12. To answer Jettboy’s question about where will we put everyone, it made me think of my own mission in Bugaria. When I served there were too many missionaries for the areas opened and members. I think it was a ridiculous ration of 3 missionaries to one member. Everyone was crammed into Sofia, and companionships were allocated, litteraly a few apartment blocks as their area. It was hard, because in a country where we mostly trackted, you tracked out your area really quickly. It forced you and your companion to be creative with how you workd, it required A LOT of faith to find people and to challenge the members, but it worked. And it will work for this new surge of missionaries as well. There will be growing pains, but that’s what missionary service is about — growing in the gospel, sharing the gospel and making the most of missonary service, sometimes that’s hard, but the Lord requries us to work hard and he will provide the way.. I have hoped since the age change that this influx of new missionaries will help with reactivation efforts at the least. When I was a missionary, I always felt that was more important than finding new people to teach, at least for me.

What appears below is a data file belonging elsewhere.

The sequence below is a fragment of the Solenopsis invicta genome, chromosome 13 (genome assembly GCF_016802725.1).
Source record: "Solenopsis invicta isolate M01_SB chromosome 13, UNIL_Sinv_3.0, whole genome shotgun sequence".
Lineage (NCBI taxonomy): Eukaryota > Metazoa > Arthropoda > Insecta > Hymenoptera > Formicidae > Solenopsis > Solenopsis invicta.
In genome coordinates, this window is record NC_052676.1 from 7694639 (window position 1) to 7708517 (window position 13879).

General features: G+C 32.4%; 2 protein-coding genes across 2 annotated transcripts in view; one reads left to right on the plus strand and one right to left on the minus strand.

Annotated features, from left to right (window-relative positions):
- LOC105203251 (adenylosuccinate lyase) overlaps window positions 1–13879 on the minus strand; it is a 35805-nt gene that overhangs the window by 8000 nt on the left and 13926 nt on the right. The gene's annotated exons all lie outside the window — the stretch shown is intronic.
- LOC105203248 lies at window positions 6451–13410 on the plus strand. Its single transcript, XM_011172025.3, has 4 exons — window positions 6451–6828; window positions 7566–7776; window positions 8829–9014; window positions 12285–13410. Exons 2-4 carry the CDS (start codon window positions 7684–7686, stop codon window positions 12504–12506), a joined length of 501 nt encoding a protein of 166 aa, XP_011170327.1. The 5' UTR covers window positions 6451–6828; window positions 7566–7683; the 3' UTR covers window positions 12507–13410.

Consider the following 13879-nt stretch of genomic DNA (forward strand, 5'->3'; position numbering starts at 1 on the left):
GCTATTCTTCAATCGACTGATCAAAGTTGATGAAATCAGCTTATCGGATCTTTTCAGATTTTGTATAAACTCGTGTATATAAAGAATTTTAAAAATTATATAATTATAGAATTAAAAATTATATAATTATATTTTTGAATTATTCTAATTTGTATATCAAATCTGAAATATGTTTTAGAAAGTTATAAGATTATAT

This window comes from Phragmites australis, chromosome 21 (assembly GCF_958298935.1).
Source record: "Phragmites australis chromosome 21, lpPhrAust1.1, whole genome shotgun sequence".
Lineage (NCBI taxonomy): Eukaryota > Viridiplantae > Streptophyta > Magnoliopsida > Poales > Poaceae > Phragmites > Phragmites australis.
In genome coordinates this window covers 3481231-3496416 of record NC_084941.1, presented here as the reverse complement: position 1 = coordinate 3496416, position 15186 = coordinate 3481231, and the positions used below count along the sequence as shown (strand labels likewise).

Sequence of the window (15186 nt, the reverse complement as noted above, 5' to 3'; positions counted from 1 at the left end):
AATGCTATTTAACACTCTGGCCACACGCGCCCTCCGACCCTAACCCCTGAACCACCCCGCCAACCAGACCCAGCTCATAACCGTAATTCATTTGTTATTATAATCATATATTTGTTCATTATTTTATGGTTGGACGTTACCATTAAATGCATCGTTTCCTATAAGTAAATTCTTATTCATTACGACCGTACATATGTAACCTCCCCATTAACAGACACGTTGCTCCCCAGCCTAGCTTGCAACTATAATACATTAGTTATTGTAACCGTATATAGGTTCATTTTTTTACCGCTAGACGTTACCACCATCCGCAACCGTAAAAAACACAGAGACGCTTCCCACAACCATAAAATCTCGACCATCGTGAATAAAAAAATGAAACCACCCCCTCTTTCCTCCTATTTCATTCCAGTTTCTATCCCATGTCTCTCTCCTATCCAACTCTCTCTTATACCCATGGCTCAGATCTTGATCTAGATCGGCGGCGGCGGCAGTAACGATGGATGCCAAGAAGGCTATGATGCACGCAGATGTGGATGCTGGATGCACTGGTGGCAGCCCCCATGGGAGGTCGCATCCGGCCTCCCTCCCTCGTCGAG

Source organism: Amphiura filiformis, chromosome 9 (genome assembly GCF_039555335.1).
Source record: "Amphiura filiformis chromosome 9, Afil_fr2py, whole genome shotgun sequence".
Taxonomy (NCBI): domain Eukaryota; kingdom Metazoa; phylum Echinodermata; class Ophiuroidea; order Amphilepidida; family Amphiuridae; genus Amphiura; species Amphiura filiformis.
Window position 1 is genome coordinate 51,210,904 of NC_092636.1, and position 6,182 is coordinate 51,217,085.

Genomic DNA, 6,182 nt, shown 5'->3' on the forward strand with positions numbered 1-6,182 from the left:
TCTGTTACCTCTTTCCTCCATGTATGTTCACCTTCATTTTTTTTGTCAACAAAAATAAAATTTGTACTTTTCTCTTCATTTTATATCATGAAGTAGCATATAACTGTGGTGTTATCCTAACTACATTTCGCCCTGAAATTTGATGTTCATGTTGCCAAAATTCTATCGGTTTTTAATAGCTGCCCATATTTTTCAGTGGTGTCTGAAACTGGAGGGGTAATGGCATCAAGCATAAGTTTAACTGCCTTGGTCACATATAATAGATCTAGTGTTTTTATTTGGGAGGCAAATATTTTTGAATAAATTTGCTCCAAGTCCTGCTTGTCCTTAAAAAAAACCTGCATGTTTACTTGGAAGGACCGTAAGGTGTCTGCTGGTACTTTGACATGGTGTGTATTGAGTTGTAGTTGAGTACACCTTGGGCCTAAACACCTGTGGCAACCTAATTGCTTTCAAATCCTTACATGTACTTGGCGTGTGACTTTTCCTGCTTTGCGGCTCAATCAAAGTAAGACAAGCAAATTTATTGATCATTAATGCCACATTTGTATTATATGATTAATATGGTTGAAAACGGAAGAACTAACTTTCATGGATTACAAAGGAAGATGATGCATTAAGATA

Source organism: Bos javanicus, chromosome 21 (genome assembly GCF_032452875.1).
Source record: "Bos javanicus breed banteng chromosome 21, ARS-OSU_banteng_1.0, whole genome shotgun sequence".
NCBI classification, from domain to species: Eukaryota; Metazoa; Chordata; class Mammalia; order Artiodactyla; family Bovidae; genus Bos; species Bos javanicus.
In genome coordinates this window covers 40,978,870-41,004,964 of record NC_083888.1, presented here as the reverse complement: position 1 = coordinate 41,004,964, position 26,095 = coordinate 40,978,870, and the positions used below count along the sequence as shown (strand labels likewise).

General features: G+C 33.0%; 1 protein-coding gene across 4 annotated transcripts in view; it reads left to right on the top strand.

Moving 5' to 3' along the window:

13. I meant the mission I served in. It was one of the German missions that no longer exists the way it was. By pessimistic, I was referring to Jettboy’s fear that people are becoming less interested in religion.

    I think people are becoming less interested in being sold to, but not to religion.